ROME (Dec. 28)
The choice of Jerusalem as the site for this week’s signing of a historic accord establishing diplomatic relations between Israel and the Vatican is being viewed as a sign that the Holy See now implicitly recognizes the city as Israel’s capital.
The selection of Jerusalem for Thursday’s signing ceremony “represents a great satisfaction for the Israelis,” Marco Politi, a veteran Vatican correspondent, wrote this week in the Rome daily La Repubblica.
The signing represents the culmination of more than a year of complicated negotiations undertaken by an Israeli-Vatican bilateral commission, which worked out the language and terms of the accord.
On Wednesday, a day before the signing of the agreement, Israeli Deputy Foreign Minister Yossi Beilin and Vatican Undersecretary of State Monsignor Claudio Maria Celli were scheduled to meet in the Vatican for a final formal meeting.
Under the terms of the agreement, Israel and the Vatican will exchange “special representatives” immediately. Within four months, they are scheduled to exchange ambassadors.
The agreement also reportedly includes a commitment by the Roman Catholic Church to oppose anti-Semitism throughout the world and to support the current Middle East peace process.
Israel, in turn, has reportedly agreed to respect the religious rights of all Catholics and to allow the church to operate schools, run charities and own property in Israel.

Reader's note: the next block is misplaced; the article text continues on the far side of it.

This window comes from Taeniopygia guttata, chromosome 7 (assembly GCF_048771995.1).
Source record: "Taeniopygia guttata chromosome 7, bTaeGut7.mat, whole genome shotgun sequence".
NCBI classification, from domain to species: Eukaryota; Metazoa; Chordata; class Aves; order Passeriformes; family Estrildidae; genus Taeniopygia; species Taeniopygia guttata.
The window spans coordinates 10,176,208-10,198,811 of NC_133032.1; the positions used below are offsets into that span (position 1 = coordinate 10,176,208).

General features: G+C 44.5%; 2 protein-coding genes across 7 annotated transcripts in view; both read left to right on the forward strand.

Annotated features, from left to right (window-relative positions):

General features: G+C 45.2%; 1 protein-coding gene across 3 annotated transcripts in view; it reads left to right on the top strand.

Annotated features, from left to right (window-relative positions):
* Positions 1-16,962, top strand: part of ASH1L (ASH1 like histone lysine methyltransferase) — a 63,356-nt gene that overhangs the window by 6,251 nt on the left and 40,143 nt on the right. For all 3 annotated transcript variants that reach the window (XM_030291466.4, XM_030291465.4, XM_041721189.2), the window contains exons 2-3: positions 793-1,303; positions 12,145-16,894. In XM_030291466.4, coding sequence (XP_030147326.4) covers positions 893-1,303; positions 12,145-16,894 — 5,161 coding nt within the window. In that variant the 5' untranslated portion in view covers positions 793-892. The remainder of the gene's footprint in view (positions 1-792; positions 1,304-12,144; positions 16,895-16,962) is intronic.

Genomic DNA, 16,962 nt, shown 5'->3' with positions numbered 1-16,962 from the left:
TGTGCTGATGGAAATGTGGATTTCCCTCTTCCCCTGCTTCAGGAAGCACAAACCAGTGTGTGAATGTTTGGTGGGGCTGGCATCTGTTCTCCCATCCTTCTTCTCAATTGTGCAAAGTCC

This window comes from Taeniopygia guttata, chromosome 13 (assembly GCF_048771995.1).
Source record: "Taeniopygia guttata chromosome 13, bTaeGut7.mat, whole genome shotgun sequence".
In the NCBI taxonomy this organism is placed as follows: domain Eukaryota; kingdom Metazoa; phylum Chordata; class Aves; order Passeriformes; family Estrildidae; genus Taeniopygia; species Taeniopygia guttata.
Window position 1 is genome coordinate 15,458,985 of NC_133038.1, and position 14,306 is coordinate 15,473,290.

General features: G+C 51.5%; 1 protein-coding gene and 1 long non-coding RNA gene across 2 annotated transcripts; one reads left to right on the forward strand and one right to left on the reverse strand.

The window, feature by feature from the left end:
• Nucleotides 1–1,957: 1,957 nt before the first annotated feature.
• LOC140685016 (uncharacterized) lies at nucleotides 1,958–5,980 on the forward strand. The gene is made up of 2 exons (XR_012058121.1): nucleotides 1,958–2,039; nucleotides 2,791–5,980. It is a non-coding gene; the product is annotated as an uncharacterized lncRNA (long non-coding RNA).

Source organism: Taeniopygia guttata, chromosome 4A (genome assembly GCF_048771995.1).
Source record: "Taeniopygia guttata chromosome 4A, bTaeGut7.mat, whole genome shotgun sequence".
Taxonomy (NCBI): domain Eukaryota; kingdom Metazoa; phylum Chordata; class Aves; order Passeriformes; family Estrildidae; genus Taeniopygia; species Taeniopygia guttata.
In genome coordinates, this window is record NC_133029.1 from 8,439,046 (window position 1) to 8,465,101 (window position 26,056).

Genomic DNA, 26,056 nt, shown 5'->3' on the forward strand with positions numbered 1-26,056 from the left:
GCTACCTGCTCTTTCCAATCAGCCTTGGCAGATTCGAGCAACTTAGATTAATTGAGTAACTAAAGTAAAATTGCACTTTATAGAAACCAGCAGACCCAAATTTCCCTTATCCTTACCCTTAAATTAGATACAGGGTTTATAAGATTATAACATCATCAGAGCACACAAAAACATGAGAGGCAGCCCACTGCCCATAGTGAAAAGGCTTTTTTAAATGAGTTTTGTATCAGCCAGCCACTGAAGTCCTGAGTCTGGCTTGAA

IRAN CALLS JEWS ‘GOD-KILLERS’
In a reflection of the dramatic turning point in Israeli-Vatican relations that the agreement represents, Pope John Paul II may soon pay an official visit to Israel. He announced this month that he plans to visit Lebanon in the spring and that he hopes to visit Israel after that.
Vatican spokesman Joaquin Navarro Valls stressed that the Vatican’s decision to recognize Israel fully was the fruit of a long series of steps above and beyond the negotiations of the bilateral commission. He said it was the pope who gave the process the final push toward completion.
According to news reports in Italy, the sharpest criticism of the new relationship between the Vatican and Israel has come from Iran.
On Tuesday, La Repubblica quoted Iran’s government daily, Kayha International, as criticizing the Vatican decision to recognize Israel, claiming it will lead to “a second betrayal of Jesus Christ” on the part of the Jews — whom the paper described as “God-killers.”
The Iranian news agency IRNA also criticized the pope for planning to visit Israel.
“Pope John Paul II is not content to legitimize Israel in violation of the fundamental principles of the Vatican, but actually even has plans to visit the illegal entity,” it said.
According to IRNA, Western governments pushed the pope to recognize Israel.
“If Christian leaders, in particular the Vatican, continue on this ingenuous way, they can find themselves in front of a second betrayal of Jesus Christ by the hands of the heir of Judah, and Christianity could suffer the destiny of the man that the Jews so happily crucified 2,000 years ago,” it said.